These are tough times for all elected officials, but they seem to be particularly challenging for Baltimore City Mayor Kurt L. Schmoke. The city is broke. Its political clout in Annapolis is waning. Yet the needs of Baltimore's disproportionately poor population only keep growing. He must be wondering: If the beginning of my second term is like this, what will the end be like?
Mr. Schmoke's recent political flip-flops have not made the situation any easier. His pattern of taking a position and then backing down when the flak begins to get heavy is becoming increasingly troubling. He did that repeatedly during his first term with School Superintendent Richard Hunter before finally firing him. In recent weeks, he has done so in decisions concerning firefighters as well library and school closings. These are areas full of symbolism. From the day he became mayor, Mr. Schmoke has talked about improving schools, for example. And he pledged to make Baltimore "The City That Reads."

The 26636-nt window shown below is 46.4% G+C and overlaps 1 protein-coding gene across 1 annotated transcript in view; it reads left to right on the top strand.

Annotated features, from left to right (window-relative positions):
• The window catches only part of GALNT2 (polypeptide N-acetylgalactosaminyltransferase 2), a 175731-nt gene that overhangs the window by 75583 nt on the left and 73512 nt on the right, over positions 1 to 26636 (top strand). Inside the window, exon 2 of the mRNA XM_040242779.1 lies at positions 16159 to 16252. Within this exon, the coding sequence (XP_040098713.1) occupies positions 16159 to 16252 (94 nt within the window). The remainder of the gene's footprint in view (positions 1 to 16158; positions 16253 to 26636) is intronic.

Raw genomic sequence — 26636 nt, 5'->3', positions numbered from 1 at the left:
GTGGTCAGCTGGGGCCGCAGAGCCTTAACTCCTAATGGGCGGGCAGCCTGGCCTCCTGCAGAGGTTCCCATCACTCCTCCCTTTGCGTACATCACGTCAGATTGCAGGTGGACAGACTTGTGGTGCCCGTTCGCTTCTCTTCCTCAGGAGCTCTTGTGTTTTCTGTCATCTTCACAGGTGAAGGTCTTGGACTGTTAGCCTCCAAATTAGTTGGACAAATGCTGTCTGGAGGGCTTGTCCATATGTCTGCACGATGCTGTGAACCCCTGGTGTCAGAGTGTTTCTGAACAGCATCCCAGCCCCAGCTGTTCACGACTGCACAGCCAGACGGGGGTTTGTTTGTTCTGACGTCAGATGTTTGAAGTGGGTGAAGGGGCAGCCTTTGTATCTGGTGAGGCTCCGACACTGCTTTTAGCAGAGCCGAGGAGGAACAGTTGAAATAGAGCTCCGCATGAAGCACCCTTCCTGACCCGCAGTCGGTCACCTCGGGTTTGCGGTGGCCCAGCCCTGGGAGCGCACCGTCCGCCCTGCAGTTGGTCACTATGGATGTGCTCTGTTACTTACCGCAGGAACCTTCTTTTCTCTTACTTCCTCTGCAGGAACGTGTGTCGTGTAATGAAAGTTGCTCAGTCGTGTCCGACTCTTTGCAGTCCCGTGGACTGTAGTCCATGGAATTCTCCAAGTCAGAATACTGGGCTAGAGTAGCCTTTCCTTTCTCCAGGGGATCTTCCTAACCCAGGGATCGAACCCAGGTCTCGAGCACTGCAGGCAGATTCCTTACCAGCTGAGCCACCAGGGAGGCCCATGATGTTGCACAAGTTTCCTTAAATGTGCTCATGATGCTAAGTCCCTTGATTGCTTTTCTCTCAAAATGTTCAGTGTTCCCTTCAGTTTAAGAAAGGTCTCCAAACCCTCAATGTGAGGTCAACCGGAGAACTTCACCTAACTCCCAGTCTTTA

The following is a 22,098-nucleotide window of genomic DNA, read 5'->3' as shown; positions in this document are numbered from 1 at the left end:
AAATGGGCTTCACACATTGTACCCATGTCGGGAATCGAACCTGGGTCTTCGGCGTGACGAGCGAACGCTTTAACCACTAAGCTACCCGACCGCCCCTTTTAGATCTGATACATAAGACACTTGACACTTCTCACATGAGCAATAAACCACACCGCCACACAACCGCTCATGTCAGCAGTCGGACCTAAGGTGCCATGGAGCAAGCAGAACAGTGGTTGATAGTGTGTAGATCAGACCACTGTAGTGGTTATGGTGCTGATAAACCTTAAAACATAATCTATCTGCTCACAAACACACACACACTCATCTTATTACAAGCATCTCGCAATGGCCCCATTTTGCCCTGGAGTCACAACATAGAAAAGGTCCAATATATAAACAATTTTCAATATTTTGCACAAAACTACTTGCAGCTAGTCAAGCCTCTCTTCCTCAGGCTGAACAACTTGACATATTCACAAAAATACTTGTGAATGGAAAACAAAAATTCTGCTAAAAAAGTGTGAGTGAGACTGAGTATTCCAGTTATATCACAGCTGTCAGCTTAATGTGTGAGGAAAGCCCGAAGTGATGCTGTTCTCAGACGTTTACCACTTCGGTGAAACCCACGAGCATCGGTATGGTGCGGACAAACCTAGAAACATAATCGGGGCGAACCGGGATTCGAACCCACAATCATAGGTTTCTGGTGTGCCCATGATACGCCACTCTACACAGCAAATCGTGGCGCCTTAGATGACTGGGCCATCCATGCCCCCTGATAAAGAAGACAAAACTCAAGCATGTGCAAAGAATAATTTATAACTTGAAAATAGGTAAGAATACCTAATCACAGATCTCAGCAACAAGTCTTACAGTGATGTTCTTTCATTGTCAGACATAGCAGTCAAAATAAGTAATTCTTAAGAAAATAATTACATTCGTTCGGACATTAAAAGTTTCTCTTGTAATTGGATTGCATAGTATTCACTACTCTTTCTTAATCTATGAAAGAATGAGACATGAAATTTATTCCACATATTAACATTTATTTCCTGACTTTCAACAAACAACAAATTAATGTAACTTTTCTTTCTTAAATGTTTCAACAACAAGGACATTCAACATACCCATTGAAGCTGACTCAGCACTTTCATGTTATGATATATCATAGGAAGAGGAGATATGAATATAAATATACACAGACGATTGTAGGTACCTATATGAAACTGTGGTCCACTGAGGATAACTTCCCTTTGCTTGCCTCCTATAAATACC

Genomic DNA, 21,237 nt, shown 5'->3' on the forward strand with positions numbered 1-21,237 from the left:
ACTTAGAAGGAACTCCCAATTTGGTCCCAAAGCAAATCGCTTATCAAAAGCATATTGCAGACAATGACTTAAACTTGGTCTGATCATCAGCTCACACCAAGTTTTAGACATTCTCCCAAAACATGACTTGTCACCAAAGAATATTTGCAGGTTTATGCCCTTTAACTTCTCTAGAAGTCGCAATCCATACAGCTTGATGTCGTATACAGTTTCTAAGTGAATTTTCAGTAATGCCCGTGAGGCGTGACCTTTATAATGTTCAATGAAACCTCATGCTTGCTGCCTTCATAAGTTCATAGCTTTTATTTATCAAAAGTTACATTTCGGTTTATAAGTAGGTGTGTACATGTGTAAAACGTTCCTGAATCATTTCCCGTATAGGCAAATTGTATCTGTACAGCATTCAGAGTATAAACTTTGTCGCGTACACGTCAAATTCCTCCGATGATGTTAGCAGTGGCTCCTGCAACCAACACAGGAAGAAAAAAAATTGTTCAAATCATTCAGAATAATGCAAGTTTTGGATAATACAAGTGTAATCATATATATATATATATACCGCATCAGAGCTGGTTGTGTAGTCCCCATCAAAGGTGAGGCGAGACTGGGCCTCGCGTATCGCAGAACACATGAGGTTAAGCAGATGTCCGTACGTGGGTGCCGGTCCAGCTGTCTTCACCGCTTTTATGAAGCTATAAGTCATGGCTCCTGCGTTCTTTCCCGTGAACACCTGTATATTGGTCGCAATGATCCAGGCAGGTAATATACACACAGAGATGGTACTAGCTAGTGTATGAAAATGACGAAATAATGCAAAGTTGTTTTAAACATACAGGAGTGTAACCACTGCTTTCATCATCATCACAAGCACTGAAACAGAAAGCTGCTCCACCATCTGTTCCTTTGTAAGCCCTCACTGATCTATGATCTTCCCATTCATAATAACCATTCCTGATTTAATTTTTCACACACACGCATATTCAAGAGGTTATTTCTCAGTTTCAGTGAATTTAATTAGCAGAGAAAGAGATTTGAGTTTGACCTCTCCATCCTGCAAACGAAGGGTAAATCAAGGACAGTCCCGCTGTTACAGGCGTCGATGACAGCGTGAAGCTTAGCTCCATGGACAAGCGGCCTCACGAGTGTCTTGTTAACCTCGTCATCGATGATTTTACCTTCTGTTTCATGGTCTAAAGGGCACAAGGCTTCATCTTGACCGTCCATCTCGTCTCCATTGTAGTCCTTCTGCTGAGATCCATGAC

Mr. Schmoke has never struck us as a particularly impulsive man. But his behavior has created an image of a chief executive who follows no firmly set course. This may not be his fault alone. Perhaps the advice he receives is bad and fails to take potential fallout into consideration. But in the end, the buck stops with the mayor. He should make well-informed decisions and stick with them.